Are Sheds Taxable? How Sheds Can Affect Property Taxes

July 3, 2019

Sheds are becoming more and more popular these days. Aside from their use as extra storage, sheds can be used for a variety of different purposes: as crafting corners, personal nooks, and even home offices.

For homeowners that need extra storage or extra space, investing in a shed is becoming an increasingly viable option: especially with rent-to-own shed options available. Instead of renting out a storage space miles away, putting monthly payments towards your own shed means having easier access to your stuff and the freedom to customize this outbuilding to your specific needs.

But many people wonder, how does adding a shed affect the home financially? Are sheds taxable?

If you’re thinking of eventually selling your home, you’re probably interested to know how adding a new structure will increase your home’s selling price. On the other hand, if you’re planning on sticking around for awhile after adding a shed, you’ll want to know if adding the new structure will also raise your taxes.

How Does Adding a Shed Affect Home Value?

Before diving too deep into any other related topics, it’s important to understand the cost of a shed.

On average, it costs $3,000 to build one, but that depends on the type of shed you’re building and if you’re contracting out the work or building it yourself. Generally, the most affordable option is to buy a prefabricated shed, which can be delivered as a finished shed or assembled on site when delivered to your house.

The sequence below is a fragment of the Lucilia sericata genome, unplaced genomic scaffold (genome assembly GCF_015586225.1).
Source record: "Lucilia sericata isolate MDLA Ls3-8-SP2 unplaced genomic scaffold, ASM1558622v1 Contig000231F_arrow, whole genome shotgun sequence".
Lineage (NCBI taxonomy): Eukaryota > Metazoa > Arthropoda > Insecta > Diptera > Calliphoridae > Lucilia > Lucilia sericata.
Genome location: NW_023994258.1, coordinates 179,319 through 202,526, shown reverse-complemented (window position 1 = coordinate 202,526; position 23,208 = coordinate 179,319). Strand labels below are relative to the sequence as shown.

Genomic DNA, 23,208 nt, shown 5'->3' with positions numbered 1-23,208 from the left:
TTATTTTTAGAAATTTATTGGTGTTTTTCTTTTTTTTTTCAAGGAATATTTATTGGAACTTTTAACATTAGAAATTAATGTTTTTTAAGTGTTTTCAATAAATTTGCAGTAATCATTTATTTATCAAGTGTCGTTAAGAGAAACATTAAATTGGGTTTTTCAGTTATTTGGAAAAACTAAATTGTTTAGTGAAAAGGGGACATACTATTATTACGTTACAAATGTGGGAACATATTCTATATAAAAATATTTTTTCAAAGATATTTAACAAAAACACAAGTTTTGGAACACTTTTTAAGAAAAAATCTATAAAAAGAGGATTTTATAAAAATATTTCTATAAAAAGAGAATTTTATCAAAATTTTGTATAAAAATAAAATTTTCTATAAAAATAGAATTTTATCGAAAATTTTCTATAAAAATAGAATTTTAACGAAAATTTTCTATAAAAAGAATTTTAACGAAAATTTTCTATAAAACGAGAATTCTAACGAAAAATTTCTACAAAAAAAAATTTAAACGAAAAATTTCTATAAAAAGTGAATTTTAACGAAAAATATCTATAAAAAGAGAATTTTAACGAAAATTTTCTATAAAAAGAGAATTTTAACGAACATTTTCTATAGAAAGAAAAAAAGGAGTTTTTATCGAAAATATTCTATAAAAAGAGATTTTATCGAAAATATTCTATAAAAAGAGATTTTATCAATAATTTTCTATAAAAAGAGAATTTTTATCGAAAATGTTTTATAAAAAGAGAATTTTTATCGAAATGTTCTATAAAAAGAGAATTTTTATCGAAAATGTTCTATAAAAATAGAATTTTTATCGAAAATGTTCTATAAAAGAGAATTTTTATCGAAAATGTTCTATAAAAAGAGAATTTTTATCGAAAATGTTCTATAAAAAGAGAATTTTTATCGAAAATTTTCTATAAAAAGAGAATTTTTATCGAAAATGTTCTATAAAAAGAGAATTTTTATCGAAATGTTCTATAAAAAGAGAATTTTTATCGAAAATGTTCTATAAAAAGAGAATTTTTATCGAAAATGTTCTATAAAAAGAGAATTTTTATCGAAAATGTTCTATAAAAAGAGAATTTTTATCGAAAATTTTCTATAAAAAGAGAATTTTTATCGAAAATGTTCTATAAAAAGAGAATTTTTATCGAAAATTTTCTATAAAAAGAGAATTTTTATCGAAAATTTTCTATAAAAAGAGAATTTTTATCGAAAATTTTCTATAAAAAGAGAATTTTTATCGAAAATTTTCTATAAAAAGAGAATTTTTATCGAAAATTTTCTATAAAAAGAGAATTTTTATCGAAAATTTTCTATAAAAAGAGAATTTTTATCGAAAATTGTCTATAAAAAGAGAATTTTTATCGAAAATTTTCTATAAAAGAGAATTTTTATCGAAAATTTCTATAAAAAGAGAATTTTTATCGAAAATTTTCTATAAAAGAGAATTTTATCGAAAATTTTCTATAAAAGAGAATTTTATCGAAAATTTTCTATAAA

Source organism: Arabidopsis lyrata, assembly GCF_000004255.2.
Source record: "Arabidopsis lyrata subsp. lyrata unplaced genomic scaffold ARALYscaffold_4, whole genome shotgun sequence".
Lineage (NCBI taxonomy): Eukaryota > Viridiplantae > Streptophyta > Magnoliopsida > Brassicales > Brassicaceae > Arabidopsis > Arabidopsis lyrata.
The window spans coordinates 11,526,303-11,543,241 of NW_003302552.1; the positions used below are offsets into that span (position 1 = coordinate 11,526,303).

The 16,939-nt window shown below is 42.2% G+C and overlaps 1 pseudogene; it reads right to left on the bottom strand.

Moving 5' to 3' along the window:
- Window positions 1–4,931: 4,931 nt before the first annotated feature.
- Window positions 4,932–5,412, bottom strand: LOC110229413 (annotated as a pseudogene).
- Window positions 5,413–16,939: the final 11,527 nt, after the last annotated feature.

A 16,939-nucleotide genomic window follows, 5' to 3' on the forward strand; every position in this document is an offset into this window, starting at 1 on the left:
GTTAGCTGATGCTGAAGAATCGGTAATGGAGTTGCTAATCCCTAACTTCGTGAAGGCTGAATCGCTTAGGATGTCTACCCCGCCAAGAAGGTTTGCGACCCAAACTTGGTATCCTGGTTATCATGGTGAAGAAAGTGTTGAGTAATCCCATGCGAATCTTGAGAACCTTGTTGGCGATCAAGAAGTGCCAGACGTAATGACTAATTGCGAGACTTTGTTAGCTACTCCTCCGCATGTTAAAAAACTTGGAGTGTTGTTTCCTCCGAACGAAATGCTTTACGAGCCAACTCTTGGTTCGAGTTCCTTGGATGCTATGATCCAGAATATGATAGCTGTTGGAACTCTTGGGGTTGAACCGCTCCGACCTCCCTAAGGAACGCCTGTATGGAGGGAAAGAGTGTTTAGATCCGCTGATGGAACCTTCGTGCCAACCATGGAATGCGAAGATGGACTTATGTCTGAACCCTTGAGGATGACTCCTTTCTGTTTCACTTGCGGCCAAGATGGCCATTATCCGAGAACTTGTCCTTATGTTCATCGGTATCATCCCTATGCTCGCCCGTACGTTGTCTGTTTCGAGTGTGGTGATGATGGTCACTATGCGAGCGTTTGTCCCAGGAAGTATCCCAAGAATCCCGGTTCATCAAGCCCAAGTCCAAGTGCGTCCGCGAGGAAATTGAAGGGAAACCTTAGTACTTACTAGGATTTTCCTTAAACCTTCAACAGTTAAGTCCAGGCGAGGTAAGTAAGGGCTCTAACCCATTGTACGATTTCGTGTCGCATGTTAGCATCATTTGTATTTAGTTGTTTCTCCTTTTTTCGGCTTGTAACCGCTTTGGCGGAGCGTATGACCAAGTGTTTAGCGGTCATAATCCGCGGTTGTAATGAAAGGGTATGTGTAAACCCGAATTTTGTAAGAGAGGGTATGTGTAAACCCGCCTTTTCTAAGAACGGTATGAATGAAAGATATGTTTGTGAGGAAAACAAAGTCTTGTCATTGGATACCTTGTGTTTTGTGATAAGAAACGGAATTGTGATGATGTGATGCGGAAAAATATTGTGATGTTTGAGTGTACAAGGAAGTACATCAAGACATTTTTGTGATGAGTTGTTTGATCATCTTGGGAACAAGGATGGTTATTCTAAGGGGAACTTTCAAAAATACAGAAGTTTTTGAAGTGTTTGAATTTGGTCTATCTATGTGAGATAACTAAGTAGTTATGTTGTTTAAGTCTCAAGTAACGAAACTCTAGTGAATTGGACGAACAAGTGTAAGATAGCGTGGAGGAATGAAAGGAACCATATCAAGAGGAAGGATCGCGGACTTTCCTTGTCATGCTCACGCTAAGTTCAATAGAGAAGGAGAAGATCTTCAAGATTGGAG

That being said, a shed does add value to your home — but perhaps not in the way you think.

If you’re thinking of selling your home, expert appraisers from different parts of the country have said that adding a shed does not increase home value, at least not in the way it costs to build or buy one. Some may even consider it a liability. Overall, the appraisal of a shed depends on the home, the appraiser, and what it is needed for.

The good news for homeowners looking to add a shed to their home is that the structure increases marketability around selling while having little effect on property taxes.

An Introduction to Property Taxes

Property taxes are a pain for every homeowner.

Everyone has to pay them, even after the mortgage is all paid up — and almost everyone would agree that they’re paying too much. But as much as you don’t want to have to pay property taxes, they are essential to your local community. They are used to fund local projects and services such as law enforcement, education, and recreation.

Property taxes are ad valorem, which means they are assessed according to property value. They depend on two things: the tax rate and the current property value. Tax rates and tax laws differ depending on where you live.

So… Are Sheds Taxable?

An important factor in judging whether a shed is taxable or not is the presence of a concrete floor. In some states, an outdoor structure can only be considered taxable when attached ‘permanently’ to a property. To be considered ‘permanent’, the property must have a foundation to water, electricity, and sewage — all markers of a ‘liveable space’.